Arctic Field Projects



Project Title: CO2 evasion from the Greenland ice sheet (Award# 1304686)

PI: Jacobson, Andrew D (adj@earth.northwestern.edu)
Phone: (847) 491.3132 
Institute/Department: Northwestern University, Earth and Planetary Sciences 
IPY Project?
Funding Agency: US\Federal\NSF\GEO\OPP\ARC\ANS
Program Manager: Dr. Henrietta Edmonds (hedmonds@nsf.gov )
Discipline(s): | Geological Sciences\Geochemistry |

Project Web Site(s):
NSF_Award_Info: http://www.nsf.gov/awardsearch/showAward?AWD_ID=13...
Data: http://www.willo.com/mimsy_xg/default.asp
Data: https://arcticdata.io/

Science Summary:
Total freshwater runoff from the Greenland ranks among the 12th and 13th largest rivers of the world, yet analyses of its geochemistry are surprisingly sparse. Insufficient data are available to identify what carbon cycle feedbacks presently occur and how they might change in the future. Preliminary research suggests that rivers draining the Greenland Ice Sheet yield a previously unknown flux of CO2 to the atmosphere: water emerging from beneath the Russell Glacier in West Greenland has CO2 partial pressures 3 to 10 times supersaturated with respect to atmospheric equilibrium, likely originating from subglacial microbial metabolism. Despite consumption through chemical weathering during downstream transport, some of this CO2 evades to the atmosphere. Key questions concern if, how, and to what extent CO2 evasion will either increase or decrease as the ice sheet decays in a warmer world. Through seasonal samplings and targeted hypothesis testing, this project aims to improve understanding of modern-day processes. The work will focus on a source-to-sink characterization of the Akuliarusiarsuup Kuua River, from its origin at the terminus of the Russell Glacier to its mouth at the head of the Kangerlussuaq Fjord. The objective is to measure and model downstream gradients for pH, major ions, dissolved organic carbon, carbonate system parameters, and the carbon isotope composition of dissolved inorganic carbon. In addition, the oxygen and hydrogen isotope composition of water will be used to identify water sources and flow paths, and the radiocarbon content of dissolved inorganic and organic carbon will constrain the age of the carbon. These data will be used to test five hypotheses designed to elucidate how microbial activity, hydrologic processes, and chemical weathering regulate the magnitude of CO2 evasion. In addition to teaching and training a Ph.D. graduate student, the PI will advise undergraduate student researchers who will conduct fieldwork and write senior honors theses. The PI and his student group will also engage K-12 underrepresented minorities in education and outreach activities illustrating the greenhouse effect and its relationship to the proposed study.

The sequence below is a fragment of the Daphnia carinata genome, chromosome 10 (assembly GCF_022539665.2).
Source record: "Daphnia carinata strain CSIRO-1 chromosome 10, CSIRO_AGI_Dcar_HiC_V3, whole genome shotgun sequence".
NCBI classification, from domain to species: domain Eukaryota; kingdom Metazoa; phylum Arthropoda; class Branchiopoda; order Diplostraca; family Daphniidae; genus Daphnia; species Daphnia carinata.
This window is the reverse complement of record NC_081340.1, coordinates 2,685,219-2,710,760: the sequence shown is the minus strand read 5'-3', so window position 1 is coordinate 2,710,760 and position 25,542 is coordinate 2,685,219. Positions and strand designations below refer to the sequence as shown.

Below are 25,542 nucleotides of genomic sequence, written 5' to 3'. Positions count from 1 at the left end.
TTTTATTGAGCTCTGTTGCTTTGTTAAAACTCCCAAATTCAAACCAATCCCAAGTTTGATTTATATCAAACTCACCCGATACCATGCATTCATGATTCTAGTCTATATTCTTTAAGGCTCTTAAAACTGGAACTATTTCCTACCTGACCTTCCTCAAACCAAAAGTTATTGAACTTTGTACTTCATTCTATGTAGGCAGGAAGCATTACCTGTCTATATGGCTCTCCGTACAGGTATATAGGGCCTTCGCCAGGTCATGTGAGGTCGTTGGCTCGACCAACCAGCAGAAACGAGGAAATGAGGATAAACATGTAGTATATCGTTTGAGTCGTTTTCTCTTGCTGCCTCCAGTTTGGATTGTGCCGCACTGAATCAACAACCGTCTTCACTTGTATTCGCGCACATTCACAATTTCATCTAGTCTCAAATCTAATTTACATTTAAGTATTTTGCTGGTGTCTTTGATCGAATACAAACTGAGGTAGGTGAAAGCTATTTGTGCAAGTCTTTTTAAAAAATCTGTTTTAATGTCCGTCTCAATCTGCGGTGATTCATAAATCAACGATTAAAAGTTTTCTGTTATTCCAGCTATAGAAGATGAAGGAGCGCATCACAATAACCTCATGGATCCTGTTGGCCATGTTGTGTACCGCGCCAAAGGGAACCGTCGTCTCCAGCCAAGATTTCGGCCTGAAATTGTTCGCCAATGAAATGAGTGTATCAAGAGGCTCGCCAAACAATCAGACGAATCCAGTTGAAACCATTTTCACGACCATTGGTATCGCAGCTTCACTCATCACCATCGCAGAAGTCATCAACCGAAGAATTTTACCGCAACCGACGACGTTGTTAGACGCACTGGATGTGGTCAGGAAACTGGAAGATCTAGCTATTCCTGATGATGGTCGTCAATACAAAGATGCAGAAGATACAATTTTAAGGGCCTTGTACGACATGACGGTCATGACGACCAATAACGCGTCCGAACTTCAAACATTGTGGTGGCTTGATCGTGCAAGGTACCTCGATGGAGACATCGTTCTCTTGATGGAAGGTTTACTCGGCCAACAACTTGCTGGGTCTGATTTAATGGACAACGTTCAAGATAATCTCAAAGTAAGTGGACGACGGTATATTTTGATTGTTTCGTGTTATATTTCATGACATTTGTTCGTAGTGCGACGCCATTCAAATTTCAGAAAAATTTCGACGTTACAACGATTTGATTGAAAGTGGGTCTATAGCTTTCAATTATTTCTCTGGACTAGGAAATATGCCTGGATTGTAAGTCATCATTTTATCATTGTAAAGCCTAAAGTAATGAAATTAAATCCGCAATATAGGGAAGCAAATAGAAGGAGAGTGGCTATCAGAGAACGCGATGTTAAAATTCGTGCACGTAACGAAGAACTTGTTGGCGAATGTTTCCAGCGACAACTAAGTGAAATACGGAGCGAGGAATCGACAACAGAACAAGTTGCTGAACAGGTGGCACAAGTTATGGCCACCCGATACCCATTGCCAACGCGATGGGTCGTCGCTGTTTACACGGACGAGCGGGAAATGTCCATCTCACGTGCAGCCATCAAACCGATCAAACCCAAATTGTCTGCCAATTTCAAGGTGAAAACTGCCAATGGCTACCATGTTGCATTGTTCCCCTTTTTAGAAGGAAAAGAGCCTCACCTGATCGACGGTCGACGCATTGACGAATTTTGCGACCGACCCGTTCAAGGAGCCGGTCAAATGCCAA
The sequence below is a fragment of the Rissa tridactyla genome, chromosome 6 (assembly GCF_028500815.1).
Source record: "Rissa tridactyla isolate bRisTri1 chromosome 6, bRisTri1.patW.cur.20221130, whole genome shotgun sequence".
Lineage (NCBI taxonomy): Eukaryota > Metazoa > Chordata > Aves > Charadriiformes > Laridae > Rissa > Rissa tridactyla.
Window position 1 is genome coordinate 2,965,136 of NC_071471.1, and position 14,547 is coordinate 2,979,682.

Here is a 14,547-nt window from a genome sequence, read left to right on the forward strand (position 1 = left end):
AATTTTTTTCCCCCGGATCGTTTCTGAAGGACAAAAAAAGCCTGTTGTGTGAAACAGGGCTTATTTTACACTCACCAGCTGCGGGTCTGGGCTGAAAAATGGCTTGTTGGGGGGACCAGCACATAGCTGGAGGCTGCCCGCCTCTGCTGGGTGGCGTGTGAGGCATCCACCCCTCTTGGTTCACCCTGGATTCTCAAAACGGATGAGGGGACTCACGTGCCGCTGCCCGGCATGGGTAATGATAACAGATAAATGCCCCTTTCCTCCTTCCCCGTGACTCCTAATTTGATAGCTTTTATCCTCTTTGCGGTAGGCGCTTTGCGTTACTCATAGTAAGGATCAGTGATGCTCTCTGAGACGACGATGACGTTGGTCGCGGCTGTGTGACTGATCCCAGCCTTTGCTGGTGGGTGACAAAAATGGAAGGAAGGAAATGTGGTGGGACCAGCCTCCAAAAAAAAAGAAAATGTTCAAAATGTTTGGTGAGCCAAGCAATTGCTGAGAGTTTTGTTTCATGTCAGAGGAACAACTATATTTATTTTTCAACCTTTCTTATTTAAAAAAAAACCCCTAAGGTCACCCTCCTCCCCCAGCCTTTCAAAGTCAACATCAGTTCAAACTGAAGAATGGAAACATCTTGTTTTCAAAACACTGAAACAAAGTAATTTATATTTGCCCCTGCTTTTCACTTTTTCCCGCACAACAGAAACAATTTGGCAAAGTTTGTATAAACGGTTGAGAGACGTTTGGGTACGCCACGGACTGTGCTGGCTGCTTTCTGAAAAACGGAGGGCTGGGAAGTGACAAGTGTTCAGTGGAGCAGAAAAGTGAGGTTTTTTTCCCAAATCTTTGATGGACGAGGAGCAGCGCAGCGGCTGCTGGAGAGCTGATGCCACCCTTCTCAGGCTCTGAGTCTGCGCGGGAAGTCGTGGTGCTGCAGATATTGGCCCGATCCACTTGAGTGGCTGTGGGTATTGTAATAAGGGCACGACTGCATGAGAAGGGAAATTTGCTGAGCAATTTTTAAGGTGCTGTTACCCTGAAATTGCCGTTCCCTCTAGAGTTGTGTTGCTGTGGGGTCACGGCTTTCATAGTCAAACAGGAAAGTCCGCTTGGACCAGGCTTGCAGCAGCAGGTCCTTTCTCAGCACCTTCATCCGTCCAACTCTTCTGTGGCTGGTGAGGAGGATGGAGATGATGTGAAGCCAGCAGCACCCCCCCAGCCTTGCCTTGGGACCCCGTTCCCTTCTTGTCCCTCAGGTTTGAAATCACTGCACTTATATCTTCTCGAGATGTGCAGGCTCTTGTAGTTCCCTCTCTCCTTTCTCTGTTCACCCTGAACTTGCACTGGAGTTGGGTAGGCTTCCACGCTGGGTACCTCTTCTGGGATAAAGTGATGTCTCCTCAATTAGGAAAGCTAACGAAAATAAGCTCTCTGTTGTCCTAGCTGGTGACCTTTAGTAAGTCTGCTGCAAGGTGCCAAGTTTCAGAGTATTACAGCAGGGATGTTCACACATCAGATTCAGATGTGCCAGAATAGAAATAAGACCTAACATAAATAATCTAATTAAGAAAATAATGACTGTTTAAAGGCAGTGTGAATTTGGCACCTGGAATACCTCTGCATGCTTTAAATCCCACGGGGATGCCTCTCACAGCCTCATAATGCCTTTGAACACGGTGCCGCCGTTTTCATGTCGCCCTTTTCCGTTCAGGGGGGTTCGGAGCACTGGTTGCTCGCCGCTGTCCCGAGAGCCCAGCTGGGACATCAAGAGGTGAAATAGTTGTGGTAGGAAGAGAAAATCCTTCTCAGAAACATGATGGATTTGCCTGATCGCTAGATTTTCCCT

Logistics Summary:
Researchers will conduct field work in 2014 and 2015 for this two-year project, focusing on a source-to-sink characterization of the Akuliarusiarsuup Kuua River, from its origin at the terminus of the Russell Glacier near Kangerlussuaq, Greenland, to its mouth at the head of the Kangerlussuaq Fjord. Water sampling will occur from late spring through early fall. In 2014 a field team of two (with one personnel rotation) will collect water, sediment, and bedrock samples based out of Kangerlussuaq, on site in June, July, and August. Water sampling will occur from late spring through early fall. In the laboratory, researchers will conduct leaching and digestion experiments to quantify mineral weathering end-members. Researchers will synthesize data using carbonate equilibria calculations, major ion mass-balances, and reactive-transport modeling. In 2015, a field team of two (with two personnel rotations) will visit Kangerlussuaq, Greenland, flying to and from the island via ANG. Based from the KISS, they will travel on foot or by truck to field sites to collect water, sediment, and bedrock samples in June, July, and August, with occasional overnights in the field. In the KISS laboratory, researchers will conduct leaching and digestion experiments to quantify mineral weathering end-members. Researchers will synthesize data using carbonate equilibria calculations, major ion mass-balances, and reactive-transport modeling.

CPS will provide Air National Guard (ANG) coordination, KISS user days & lab space, a rental vehicle, and field & safety equipment from existing stocks. All other logistics will be organized by the researcher and paid through the grant.
SeasonField SiteDate InDate Out#People
2014Greenland - Kangerlussuaq06 / 02 / 2014 08 / 22 / 20143
2015Greenland - Kangerlussuaq05 / 29 / 2015 08 / 22 / 20154
 


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Parameters used to generate this report:, Grant# = "1304686", IPY = "ALL" 
     Number of projects returned based on your query parameters = 1
 
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